Attorney General Aaron D. Ford Offers Tips to Avoid Job Scams

April 27, 2020

Carson City, NV – Nevada Attorney General Aaron D. Ford warns Nevadans to be on the lookout for fake job opportunities advertised online or on flyers as fraudsters take advantage of more people searching for work.

“During this difficult time with unprecedented unemployment, scammers are looking for opportunities to obtain your personal information or take your money,” said AG Ford. “Be alert for red flags when applying for jobs online or through flyers.”

Fake job postings can appear in many of the same places legitimate job openings are posted: online, in newspapers or on the TV or radio. However, the job posting may not be legitimate, and Nevadans should stay alert for the following red flags:

  • Requiring a payment such as a fee for certification, training materials or their expenses for placing you with the company. Employers and employment firms should not ask for money in return for the promise of a job;
  • Asking for your bank account or credit card information. As always, avoid providing your financial information to someone you do not know unless you are making a purchase from or a payment to a trusted source;
  • Asking for personal details usually not included in most listings. Some postings are a phishing attempt for your personal information. Do not share anything you are uncomfortable including; and
  • Including language that the position is “previously undisclosed” for government jobs. Information for all federal, state, city and county jobs is free and available on official websites.

Additionally, work-from-home scams offer the opportunity to do tasks at home and earn money. Oftentimes, these offers may include an up-front fee. These offers are sometimes an attempt to lure you into paying more money for “training” or “expert advice,” which will leave you with debt and not much else. Before paying the fees, look for the following red flags:

  • Offering high pay for minimal work;
  • Asking you to accept money on behalf of the employer or someone else;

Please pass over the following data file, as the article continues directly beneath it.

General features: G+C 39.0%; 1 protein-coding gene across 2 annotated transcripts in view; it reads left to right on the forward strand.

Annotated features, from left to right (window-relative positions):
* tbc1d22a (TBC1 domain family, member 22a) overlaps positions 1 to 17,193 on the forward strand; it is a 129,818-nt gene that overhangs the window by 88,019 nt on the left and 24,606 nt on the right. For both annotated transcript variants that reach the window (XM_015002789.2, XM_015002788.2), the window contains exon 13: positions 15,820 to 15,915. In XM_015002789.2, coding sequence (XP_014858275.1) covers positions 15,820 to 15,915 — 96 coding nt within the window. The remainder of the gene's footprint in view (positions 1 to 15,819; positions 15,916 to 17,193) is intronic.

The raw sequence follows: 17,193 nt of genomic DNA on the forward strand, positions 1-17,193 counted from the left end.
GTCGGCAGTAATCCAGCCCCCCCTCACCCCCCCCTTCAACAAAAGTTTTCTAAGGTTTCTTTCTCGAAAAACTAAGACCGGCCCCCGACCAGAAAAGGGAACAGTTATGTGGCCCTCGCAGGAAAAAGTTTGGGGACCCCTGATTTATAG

• Not requiring or recommending experience; and
  • Asking for money to pay for a background check, membership, training or merchandise.

When looking for job placement with an unfamiliar company, conduct research through online search engines, the Better Business Bureau, and look for news articles that mention the company. Researching the company may indicate whether the company is offering a legitimate employment opportunity. Don’t be afraid to ask specific questions about the company, including details about the position, pay structure and management.

Others may consider the opportunity to sell products to friends and family through multi-level marketing (MLM) or direct sales. While some multi-level marketing opportunities are legitimate, others may be an illegal pyramid scheme. As with any business opportunity, research the company through online searches and consumer websites. Some red flags for a pyramid scheme, over a legitimate MLM, include:

  • Promoters making extravagant promises about your earning potential;
  • Promoters emphasizing recruiting new distributors rather than selling a product or service; and
  • Promoters using high-pressure sales tactics, such as stating you may miss your opportunity if you don’t act quickly.

If you have been victimized by any crime related to the COVID-19 pandemic, please report your experience to the Attorney General’s Office at